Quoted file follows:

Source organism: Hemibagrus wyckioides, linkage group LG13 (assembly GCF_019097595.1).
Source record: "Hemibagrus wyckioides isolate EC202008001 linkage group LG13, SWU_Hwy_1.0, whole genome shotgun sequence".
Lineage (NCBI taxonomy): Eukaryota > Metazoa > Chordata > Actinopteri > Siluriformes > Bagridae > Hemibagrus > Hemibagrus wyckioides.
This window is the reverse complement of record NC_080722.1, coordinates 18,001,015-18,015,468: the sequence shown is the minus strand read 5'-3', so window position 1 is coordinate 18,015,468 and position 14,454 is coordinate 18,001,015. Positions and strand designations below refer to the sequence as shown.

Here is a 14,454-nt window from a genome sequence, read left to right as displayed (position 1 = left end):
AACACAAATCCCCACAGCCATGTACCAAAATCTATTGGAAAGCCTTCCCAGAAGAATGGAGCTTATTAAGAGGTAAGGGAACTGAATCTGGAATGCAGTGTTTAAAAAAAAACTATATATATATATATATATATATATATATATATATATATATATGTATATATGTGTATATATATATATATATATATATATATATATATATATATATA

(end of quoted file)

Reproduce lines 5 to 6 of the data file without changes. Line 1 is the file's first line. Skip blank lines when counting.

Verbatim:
Here is a 14,454-nt window from a genome sequence, read left to right as displayed (position 1 = left end):
AACACAAATCCCCACAGCCATGTACCAAAATCTATTGGAAAGCCTTCCCAGAAGAATGGAGCTTATTAAGAGGTAAGGGAACTGAATCTGGAATGCAGTGTTTAAAAAAAAACTATATATATATATATATATATATATATATATATATATATATATGTATATATGTGTATATATATATATATATATATATATATATATATATATATATA